See you in church
Throughout The Chase, Bernard Herrman's epic score has been pulling us through a variety of themes -- similar to how a silent movie score would, in that its many variances serve to further the story. As Scottie follows Madeleine into a church, we get a sort of Herrman/Hitchcock 'wink' through the score. When Scottie enters the church, the score suddenly switches to an organ playing a slow hymn -- the first reaction is that church is in session and the organist is playing, yet a split second later we see that save for our characters the church is dark and empty. What was originally presented as music in the story is revealed to be more of Herrman's atmospheric score -- a hymn whose ending note is played just as Scottie exits. I believe this maneuver to be a nod toward classic silent cinema, when the music would mirror where the movie was taking place (i.e. a maritime tune for a boat scene, a youthful jingle for children).

Scottie's exit of the dark church becomes another bold transition, as he finds himself in the adjoining cemetery, with blaring colors and gravestones that seem to glow in the light. Hitchcock uses the many flowers in the cemetery to play with perspective -- one such example is when Scottie is hiding behind a wall, when he begins walking again the camera pans with him and suddenly a rose branch comes into the frame right in front of the camera, and perfectly in focus. The Chase is so mysterious and suspenseful, Hitchcock's playful 'gotcha' jabs adds to its atmosphere.

Things only get more mysterious at the museum, where Scottie sees the resemblance between Madeleine and Carlotta. One aspect I recently noticed is how not only Madeleine mimics the painting, but also Scottie. Watch as Scottie turns to find the museum worker, at one point his face and eyes are in the exact same pose as Carlotta in the painting.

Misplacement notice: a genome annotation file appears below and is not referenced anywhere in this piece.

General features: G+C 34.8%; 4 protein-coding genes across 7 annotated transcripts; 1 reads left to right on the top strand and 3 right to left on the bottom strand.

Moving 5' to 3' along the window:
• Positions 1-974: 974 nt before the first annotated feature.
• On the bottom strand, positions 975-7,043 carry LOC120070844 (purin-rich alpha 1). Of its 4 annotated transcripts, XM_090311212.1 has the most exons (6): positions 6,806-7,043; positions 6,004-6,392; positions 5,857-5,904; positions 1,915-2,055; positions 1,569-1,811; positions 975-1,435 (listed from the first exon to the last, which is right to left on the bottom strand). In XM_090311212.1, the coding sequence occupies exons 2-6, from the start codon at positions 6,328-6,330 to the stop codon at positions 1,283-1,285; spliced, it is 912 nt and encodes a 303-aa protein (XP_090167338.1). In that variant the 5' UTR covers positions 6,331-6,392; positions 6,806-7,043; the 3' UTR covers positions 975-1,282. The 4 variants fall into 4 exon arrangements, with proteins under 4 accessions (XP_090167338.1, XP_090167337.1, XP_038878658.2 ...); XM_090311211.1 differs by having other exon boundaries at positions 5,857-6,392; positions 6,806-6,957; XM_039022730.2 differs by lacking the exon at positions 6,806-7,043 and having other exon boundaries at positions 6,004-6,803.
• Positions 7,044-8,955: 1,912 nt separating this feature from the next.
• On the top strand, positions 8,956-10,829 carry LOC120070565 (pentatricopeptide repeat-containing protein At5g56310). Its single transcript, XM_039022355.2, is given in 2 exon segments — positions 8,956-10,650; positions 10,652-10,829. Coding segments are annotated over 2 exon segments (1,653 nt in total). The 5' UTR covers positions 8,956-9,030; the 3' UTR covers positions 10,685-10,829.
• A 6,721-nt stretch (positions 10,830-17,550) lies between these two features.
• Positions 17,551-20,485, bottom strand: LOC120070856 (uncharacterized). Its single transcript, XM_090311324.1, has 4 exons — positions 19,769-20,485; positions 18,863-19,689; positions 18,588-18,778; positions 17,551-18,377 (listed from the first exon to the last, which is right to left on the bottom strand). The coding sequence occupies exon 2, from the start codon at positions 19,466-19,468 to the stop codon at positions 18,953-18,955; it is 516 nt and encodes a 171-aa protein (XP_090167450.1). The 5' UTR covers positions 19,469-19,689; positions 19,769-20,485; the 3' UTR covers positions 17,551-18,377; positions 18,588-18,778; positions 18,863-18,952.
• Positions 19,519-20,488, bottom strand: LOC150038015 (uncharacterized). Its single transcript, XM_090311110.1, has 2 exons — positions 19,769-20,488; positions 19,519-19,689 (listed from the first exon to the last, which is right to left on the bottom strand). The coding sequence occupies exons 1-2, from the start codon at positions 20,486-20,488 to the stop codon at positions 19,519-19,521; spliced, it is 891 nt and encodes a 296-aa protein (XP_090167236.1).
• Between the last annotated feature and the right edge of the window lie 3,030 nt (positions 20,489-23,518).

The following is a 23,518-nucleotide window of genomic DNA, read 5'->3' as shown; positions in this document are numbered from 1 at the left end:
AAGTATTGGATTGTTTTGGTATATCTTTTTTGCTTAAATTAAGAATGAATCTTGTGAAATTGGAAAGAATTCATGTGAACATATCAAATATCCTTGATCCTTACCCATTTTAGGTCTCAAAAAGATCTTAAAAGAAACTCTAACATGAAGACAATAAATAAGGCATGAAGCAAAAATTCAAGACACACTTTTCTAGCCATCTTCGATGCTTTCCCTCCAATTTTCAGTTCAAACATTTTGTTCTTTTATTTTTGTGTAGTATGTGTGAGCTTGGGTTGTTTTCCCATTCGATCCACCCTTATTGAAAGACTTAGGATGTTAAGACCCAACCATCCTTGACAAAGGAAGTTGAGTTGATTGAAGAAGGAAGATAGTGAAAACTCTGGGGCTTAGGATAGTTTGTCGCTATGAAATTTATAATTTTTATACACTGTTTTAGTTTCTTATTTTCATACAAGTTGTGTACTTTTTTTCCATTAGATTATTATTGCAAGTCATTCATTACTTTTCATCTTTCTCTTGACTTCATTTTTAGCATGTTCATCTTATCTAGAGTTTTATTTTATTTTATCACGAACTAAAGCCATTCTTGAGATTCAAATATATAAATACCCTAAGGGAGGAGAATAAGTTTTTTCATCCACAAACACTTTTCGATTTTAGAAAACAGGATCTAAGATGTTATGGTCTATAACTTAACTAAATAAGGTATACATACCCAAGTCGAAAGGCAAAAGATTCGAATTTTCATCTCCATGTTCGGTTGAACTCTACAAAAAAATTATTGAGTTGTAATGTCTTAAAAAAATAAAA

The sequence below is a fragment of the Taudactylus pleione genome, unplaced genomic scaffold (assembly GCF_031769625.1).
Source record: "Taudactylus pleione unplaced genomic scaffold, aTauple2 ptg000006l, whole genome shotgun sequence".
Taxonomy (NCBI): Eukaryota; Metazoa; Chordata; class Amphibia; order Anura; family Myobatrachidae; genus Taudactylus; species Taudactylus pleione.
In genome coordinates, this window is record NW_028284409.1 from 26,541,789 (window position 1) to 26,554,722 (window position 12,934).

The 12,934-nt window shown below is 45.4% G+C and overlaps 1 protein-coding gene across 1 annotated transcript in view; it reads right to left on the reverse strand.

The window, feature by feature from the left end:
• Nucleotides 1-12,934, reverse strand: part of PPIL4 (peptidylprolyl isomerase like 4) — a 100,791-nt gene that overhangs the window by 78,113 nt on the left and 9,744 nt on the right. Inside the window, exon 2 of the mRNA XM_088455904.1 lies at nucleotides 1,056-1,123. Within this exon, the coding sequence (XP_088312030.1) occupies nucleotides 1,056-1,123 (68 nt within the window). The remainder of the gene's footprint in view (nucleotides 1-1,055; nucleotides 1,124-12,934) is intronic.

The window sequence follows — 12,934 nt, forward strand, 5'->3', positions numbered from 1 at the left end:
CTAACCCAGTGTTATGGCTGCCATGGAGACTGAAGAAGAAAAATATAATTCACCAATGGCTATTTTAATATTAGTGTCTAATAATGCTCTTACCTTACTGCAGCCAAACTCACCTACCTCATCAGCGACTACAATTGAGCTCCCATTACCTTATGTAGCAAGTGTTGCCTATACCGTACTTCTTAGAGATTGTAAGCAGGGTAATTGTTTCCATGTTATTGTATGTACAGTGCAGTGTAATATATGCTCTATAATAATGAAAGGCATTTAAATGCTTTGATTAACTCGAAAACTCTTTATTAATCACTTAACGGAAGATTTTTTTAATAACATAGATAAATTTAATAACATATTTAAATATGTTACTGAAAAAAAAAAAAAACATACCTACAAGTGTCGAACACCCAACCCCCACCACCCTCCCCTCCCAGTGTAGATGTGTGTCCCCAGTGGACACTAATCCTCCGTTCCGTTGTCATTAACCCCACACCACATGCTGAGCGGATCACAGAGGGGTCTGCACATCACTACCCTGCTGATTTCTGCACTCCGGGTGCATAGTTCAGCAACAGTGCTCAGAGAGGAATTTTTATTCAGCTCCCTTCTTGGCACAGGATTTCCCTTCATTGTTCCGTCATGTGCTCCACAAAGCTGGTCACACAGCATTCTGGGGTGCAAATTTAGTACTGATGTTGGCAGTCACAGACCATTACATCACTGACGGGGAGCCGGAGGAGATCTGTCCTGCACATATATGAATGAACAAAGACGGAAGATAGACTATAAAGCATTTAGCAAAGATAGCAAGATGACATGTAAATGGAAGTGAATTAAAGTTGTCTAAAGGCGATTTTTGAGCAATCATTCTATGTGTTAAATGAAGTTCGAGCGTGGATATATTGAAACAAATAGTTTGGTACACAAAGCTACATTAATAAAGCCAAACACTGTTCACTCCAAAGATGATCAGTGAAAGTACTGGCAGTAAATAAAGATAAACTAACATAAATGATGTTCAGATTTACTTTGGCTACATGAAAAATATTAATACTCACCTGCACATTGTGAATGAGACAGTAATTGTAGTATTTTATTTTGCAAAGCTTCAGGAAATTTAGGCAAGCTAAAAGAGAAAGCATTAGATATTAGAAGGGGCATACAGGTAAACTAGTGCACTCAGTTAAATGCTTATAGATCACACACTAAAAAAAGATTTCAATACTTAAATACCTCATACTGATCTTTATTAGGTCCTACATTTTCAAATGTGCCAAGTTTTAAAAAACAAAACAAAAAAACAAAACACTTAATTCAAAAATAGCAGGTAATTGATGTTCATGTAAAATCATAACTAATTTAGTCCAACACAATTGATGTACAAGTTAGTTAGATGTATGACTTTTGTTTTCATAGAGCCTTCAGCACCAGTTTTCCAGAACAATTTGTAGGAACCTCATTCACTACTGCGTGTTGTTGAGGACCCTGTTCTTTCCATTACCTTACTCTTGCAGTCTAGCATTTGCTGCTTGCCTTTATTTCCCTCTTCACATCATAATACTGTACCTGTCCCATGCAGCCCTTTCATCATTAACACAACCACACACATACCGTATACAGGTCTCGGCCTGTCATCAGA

The lady vanishes
The Chase concludes at the McKittrick Hotel, home to the most vexing scene in the movie. The hotel itself fits right in with the rest of Vertigo's locations, as its dark gothic appearance looks out of place in the glowing streets of San Francisco. Madeleine's ghost-like exit is enhanced during Scottie's last glimpse of her in this scene, as he sees her raise the curtain in her room -- brightening up the grim exterior, resulting in a glow-like appearance for her. Hitchcock plays with perspective again here, as when Scottie is on the ground floor with the manager, the hotel interior seems small and narrow -- yet when he goes upstairs it suddenly looks grand and expansive, perhaps another minor jab at Scottie's fear of heights. We find Madeleine's room locked and undisturbed, despite the fact that we had just seen her open that curtain. It's a strange scene that doesn't really make sense even after later events occur, but it's a fitting conclusion to one of the most fascinating sequences ever seen.

1 comment:

andyhorbal said...

I learned quite a bit about Vertigo from this post! Even though I just watched it this past week I might have to go again already this weekend to try some of this newfound knowledge out...